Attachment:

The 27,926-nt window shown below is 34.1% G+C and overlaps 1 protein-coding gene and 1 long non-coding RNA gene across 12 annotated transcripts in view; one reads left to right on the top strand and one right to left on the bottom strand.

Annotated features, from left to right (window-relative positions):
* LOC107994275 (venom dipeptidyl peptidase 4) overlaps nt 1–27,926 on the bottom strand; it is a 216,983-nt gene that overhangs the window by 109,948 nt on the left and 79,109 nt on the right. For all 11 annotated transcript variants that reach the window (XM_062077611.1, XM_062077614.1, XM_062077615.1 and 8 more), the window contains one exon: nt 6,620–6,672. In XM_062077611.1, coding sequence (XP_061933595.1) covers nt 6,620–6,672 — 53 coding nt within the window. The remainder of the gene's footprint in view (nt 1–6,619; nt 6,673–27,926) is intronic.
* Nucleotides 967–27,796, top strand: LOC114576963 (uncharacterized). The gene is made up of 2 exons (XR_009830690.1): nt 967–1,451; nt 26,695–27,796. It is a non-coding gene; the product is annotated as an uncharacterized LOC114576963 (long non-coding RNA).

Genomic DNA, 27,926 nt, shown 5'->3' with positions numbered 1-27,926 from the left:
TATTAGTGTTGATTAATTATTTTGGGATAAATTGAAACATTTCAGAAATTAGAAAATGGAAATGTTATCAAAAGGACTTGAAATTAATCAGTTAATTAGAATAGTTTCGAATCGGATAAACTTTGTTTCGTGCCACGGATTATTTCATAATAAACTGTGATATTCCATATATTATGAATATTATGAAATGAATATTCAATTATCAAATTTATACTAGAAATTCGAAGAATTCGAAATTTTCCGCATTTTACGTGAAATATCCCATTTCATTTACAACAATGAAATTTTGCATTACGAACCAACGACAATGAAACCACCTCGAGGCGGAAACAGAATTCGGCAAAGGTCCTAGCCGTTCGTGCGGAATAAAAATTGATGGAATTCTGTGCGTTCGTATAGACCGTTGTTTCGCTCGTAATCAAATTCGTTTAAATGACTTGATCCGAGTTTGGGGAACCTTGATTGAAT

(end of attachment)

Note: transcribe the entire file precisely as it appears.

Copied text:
The 27,926-nt window shown below is 34.1% G+C and overlaps 1 protein-coding gene and 1 long non-coding RNA gene across 12 annotated transcripts in view; one reads left to right on the top strand and one right to left on the bottom strand.

Annotated features, from left to right (window-relative positions):
* LOC107994275 (venom dipeptidyl peptidase 4) overlaps nt 1–27,926 on the bottom strand; it is a 216,983-nt gene that overhangs the window by 109,948 nt on the left and 79,109 nt on the right. For all 11 annotated transcript variants that reach the window (XM_062077611.1, XM_062077614.1, XM_062077615.1 and 8 more), the window contains one exon: nt 6,620–6,672. In XM_062077611.1, coding sequence (XP_061933595.1) covers nt 6,620–6,672 — 53 coding nt within the window. The remainder of the gene's footprint in view (nt 1–6,619; nt 6,673–27,926) is intronic.
* Nucleotides 967–27,796, top strand: LOC114576963 (uncharacterized). The gene is made up of 2 exons (XR_009830690.1): nt 967–1,451; nt 26,695–27,796. It is a non-coding gene; the product is annotated as an uncharacterized LOC114576963 (long non-coding RNA).

Genomic DNA, 27,926 nt, shown 5'->3' with positions numbered 1-27,926 from the left:
TATTAGTGTTGATTAATTATTTTGGGATAAATTGAAACATTTCAGAAATTAGAAAATGGAAATGTTATCAAAAGGACTTGAAATTAATCAGTTAATTAGAATAGTTTCGAATCGGATAAACTTTGTTTCGTGCCACGGATTATTTCATAATAAACTGTGATATTCCATATATTATGAATATTATGAAATGAATATTCAATTATCAAATTTATACTAGAAATTCGAAGAATTCGAAATTTTCCGCATTTTACGTGAAATATCCCATTTCATTTACAACAATGAAATTTTGCATTACGAACCAACGACAATGAAACCACCTCGAGGCGGAAACAGAATTCGGCAAAGGTCCTAGCCGTTCGTGCGGAATAAAAATTGATGGAATTCTGTGCGTTCGTATAGACCGTTGTTTCGCTCGTAATCAAATTCGTTTAAATGACTTGATCCGAGTTTGGGGAACCTTGATTGAAT